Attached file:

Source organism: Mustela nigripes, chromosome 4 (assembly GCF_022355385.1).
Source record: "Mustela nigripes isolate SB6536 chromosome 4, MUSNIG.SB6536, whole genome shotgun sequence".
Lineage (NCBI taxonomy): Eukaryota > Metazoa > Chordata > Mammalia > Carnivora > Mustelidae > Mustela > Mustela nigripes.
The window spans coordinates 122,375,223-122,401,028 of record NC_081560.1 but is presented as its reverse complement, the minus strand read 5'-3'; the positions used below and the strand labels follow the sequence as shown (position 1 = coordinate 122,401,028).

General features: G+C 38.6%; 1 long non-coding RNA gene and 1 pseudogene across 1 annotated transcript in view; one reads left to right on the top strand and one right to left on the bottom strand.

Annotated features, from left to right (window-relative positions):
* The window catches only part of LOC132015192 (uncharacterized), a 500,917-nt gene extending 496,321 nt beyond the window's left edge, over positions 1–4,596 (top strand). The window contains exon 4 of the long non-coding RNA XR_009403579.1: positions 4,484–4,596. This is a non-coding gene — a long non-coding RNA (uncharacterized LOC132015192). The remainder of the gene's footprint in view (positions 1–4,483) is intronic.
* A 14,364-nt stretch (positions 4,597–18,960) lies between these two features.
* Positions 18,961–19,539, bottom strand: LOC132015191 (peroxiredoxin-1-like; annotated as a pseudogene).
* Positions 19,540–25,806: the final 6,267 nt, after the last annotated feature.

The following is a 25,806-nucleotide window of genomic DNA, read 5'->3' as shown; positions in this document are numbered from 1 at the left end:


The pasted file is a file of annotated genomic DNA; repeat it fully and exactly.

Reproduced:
Source organism: Mustela nigripes, chromosome 4 (assembly GCF_022355385.1).
Source record: "Mustela nigripes isolate SB6536 chromosome 4, MUSNIG.SB6536, whole genome shotgun sequence".
Lineage (NCBI taxonomy): Eukaryota > Metazoa > Chordata > Mammalia > Carnivora > Mustelidae > Mustela > Mustela nigripes.
The window spans coordinates 122,375,223-122,401,028 of record NC_081560.1 but is presented as its reverse complement, the minus strand read 5'-3'; the positions used below and the strand labels follow the sequence as shown (position 1 = coordinate 122,401,028).

General features: G+C 38.6%; 1 long non-coding RNA gene and 1 pseudogene across 1 annotated transcript in view; one reads left to right on the top strand and one right to left on the bottom strand.

Annotated features, from left to right (window-relative positions):
* The window catches only part of LOC132015192 (uncharacterized), a 500,917-nt gene extending 496,321 nt beyond the window's left edge, over positions 1–4,596 (top strand). The window contains exon 4 of the long non-coding RNA XR_009403579.1: positions 4,484–4,596. This is a non-coding gene — a long non-coding RNA (uncharacterized LOC132015192). The remainder of the gene's footprint in view (positions 1–4,483) is intronic.
* A 14,364-nt stretch (positions 4,597–18,960) lies between these two features.
* Positions 18,961–19,539, bottom strand: LOC132015191 (peroxiredoxin-1-like; annotated as a pseudogene).
* Positions 19,540–25,806: the final 6,267 nt, after the last annotated feature.

The following is a 25,806-nucleotide window of genomic DNA, read 5'->3' as shown; positions in this document are numbered from 1 at the left end: